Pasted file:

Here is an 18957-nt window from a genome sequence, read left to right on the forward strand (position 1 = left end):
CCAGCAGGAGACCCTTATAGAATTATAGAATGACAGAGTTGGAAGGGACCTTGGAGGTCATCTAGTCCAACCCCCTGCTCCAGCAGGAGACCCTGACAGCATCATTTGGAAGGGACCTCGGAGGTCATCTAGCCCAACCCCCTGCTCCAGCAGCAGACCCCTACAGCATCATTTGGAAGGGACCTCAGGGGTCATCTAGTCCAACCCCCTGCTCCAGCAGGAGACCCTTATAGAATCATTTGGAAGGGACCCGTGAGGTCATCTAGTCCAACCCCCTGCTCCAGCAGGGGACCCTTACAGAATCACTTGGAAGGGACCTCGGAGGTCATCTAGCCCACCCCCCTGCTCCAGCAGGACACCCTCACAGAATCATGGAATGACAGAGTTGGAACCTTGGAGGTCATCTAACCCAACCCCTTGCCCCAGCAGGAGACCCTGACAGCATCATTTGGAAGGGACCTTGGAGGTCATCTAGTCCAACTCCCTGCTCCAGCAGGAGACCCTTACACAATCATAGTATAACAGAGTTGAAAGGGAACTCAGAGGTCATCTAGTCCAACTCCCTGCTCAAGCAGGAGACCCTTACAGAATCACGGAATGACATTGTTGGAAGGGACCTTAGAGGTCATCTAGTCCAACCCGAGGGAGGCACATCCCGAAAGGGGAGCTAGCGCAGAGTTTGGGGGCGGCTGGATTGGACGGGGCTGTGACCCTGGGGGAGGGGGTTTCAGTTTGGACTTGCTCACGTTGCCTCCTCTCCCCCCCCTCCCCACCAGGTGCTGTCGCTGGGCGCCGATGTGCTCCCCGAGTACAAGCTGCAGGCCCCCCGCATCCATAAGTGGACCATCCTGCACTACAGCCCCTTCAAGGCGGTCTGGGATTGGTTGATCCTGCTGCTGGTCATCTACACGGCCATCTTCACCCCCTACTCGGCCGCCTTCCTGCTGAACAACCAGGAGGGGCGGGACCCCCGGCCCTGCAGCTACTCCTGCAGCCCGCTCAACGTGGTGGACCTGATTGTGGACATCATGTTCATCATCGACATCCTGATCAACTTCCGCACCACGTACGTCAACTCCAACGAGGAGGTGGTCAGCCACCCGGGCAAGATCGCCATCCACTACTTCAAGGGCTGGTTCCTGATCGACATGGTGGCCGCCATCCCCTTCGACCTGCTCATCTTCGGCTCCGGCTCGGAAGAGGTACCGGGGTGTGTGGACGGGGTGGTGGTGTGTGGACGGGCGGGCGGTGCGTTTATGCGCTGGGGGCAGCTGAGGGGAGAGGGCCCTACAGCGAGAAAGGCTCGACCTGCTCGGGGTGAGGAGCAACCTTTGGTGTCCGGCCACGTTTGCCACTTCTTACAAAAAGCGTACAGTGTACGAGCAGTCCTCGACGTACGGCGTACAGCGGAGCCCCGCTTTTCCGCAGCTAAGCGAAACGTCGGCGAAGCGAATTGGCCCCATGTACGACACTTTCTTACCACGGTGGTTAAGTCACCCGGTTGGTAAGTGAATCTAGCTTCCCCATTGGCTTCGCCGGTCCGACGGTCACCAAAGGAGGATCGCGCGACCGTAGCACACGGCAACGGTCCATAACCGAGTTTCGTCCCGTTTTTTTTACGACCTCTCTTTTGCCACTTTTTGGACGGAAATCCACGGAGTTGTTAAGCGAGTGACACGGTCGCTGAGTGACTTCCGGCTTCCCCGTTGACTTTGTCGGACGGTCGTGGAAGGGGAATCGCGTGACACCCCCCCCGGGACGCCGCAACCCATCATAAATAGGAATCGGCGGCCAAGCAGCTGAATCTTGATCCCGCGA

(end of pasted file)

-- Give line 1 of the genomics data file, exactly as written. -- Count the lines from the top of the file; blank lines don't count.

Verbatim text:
Here is an 18957-nt window from a genome sequence, read left to right on the forward strand (position 1 = left end):